President Obama says he wants to reduce America's record trillion-dollar deficits. Too bad he hasn't even correctly diagnosed their cause.
During his State of the Union Address, the president asserted: "At the beginning of the last decade, America had a budget surplus of over $200 billion. By the time I took office, we had a one-year deficit of over $1 trillion and projected deficits of $8 trillion over the next decade. Most of this was the result of not paying for two wars, two tax cuts, and an expensive prescription-drug program."
In other words, it's President George W. Bush's fault.
This can't be true. Mr. Bush implemented the three policies mentioned by Mr. Obama in the early 2000s. Yet by 2007 -- the last year before the recession -- the budget deficit stood at only $161 billion. So how could those policies cause trillion-dollar deficits from 2009 through 2020?
Let's unpack Mr. Obama's claim.
His methodology measures the combined cost of the three policies against a "budget baseline" -- a snapshot of what the budget would look like for the next decade if today's tax and spending policies are maintained. Think of the budget baseline as the do-nothing default option.
The first problem is the president's baseline deficit of "$8 trillion over the next decade." This likely refers to the 10-year, $8.9 trillion deficit in the White House's budget baseline last year.
Yet this baseline contained numerous questionable assumptions. It assumed that spending in Iraq and Afghanistan would continue growing forever, while spending on regular discretionary programs (which has doubled over the past decade) would slow to approximately 2 percent annual growth for most of the decade.
The baseline also incorporated provisions of Mr. Obama's own stimulus bill that had already been enacted -- deficit spending that he obviously didn't inherit from his predecessor. Thus, the $8 trillion baseline deficit figure is not credible.
And that's not all. By writing a baseline that assumes spending in Iraq and Afghanistan would continue growing forever (which was never U.S. policy), the president overstates the "inherited cost" of these wars over the next decade by $1 trillion. In reality, troop pullouts will drastically reduce the impact of Iraq and Afghanistan on future budget deficits.
Overall, the president's data contains too many dubious assumptions to be useful.
So how much of the deficit is really caused by the tax cuts, war spending and Medicare prescription-drug entitlement?
One easy method is to begin with a more realistic budget baseline, using data from the more neutral Congressional Budget Office (CBO). Maintaining today's tax and spending policies (and assuming a gradual troop drawdown in Iraq and Afghanistan) would, using CBO data, bring $13 trillion in deficits over the next decade.
Compare that to the 10-year cost of the tax cuts ($3 trillion), Medicare prescription-drug entitlement ($1 trillion) and Iraq and Afghanistan spending (approximately $600 billion, again assuming a gradual troop drawdown). This adds up to $4.6 trillion, or just over one-third of the $13 trillion in baseline deficits.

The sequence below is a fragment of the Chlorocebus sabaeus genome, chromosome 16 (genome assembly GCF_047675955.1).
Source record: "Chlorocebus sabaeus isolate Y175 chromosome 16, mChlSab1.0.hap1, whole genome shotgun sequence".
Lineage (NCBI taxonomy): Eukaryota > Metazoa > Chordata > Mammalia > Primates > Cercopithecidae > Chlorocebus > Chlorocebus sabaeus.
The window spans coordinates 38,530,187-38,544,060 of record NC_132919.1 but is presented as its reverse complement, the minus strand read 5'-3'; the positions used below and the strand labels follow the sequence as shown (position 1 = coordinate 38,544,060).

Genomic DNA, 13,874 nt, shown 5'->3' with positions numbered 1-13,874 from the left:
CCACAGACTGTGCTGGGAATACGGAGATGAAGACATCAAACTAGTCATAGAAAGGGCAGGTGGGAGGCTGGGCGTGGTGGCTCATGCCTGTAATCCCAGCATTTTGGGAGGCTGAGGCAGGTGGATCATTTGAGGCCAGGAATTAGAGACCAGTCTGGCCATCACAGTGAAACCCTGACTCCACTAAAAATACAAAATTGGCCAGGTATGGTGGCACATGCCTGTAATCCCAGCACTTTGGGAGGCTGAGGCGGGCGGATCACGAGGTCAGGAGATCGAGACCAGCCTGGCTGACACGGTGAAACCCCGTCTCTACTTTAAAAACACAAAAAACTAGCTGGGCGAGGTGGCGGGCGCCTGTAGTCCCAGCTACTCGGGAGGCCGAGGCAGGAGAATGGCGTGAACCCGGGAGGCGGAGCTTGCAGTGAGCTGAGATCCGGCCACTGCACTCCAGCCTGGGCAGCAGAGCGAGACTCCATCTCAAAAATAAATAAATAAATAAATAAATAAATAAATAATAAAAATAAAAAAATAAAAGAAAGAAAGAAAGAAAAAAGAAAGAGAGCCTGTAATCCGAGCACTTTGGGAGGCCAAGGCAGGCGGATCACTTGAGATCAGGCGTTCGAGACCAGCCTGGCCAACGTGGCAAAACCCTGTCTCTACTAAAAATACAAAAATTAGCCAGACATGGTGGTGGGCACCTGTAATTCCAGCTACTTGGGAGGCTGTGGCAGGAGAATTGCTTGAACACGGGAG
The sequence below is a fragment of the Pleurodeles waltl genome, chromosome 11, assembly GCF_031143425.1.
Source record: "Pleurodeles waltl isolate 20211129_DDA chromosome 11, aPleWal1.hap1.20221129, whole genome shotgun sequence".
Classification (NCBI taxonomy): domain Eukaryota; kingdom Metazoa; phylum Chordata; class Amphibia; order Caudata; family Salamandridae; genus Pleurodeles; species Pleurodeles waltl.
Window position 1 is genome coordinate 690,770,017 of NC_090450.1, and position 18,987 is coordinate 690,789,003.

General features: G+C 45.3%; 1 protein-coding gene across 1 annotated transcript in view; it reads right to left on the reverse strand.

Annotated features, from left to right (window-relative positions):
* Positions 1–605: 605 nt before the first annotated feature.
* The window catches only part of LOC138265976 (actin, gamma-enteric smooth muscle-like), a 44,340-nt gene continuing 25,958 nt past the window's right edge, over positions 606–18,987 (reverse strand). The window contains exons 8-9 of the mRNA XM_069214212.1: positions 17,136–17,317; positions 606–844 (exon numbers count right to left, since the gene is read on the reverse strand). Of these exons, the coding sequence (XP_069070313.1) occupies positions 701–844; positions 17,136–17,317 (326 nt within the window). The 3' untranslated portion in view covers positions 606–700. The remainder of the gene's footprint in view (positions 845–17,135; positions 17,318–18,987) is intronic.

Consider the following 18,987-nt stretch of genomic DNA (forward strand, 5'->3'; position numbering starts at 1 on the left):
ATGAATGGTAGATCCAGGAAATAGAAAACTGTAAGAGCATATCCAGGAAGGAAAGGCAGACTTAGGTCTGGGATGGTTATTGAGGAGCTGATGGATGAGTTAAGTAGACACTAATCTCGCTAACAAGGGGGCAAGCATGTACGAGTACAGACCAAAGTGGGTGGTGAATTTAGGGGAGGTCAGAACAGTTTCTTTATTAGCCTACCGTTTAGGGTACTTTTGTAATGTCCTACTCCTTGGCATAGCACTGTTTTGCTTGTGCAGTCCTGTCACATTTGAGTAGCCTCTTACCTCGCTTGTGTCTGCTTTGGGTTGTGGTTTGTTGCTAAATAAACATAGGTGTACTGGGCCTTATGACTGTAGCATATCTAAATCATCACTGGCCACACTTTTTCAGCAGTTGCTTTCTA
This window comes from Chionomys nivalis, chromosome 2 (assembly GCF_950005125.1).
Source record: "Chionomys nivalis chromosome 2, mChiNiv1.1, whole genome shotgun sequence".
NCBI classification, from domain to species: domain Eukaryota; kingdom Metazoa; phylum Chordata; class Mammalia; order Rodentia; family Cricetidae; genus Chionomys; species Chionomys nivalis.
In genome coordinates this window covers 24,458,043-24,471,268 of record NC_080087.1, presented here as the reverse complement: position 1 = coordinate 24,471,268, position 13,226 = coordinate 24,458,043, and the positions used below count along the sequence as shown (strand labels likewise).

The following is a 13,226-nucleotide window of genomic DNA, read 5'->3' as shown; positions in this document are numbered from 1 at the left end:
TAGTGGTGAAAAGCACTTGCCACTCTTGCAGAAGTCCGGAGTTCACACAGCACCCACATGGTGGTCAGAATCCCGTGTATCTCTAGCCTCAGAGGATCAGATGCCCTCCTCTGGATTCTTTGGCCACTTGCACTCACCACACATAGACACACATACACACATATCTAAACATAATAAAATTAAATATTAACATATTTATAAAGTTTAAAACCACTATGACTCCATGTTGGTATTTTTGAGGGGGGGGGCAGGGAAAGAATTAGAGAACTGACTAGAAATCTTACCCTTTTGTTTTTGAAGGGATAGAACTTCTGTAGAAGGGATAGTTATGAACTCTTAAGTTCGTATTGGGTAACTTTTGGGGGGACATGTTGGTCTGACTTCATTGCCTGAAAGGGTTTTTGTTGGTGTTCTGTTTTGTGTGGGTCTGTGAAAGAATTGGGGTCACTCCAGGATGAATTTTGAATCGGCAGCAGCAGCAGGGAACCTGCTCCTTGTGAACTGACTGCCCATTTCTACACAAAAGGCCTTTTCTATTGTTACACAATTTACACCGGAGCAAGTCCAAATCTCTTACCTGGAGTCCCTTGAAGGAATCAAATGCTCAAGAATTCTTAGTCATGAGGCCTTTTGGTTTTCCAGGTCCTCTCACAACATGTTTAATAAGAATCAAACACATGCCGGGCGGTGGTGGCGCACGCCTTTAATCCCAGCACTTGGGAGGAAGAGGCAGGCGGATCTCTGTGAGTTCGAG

This contradicts the president's claim that most of the deficits result from those three policies.
Even this methodology does not tell the whole story. After all, if Washington collects $3 trillion in taxes and spends $4 trillion, who's to say which of the spending programs "caused" the resulting $1 trillion deficit? One could pinpoint any $1 trillion group of spending programs and blame them for the budget deficit.
A better way to diagnose the cause of long-term deficits is to measure taxes and spending against their historical averages. This more comprehensive methodology shows that long-term deficits are overwhelmingly driven by runaway entitlement spending.
By 2020, the CBO-based budget baseline projects that federal spending will reach 26.0 percent of the economy (5.3 percent of the economy above the 40-year spending average). Revenues will settle at 17.7 percent of the economy (just 0.6 percent of the economy below the revenue average) -- and even that assumes all tax cuts are extended.
So as deficits expand by 5.9 percent of the economy, nearly 90 percent of the growth will come from higher-than-average spending, and just over 10 percent from lower-than-average revenues.
Virtually all of this new spending will come from surging Social Security, Medicare and Medicaid costs (driven primarily by 77 million retiring baby boomers), as well as net interest on the national debt. These four expenditures will cost $26 trillion over the next decade -- surging from $1.6 trillion this year to $3.6 trillion in 2020. That is causing the massive budget deficits over the next decade -- and must be the focus of any serious effort to reduce the budget deficit.
Finally, there is some hypocrisy at work. Mr. Obama criticizes Mr. Bush for "not paying for two wars, two tax cuts, and an expensive prescription-drug program." Yet he would extend $3.9 trillion of these policies (while repealing $700 billion in tax cuts) without paying for them, either. By his own logic, he's almost as irresponsible as Mr. Bush.
Brian M. Riedl is Grover M. Hermann Fellow in Federal Budgetary Affairs in the Thomas A. Roe Institute for Economic Policy Studies at The Heritage Foundation.
First appeared in The Washington Times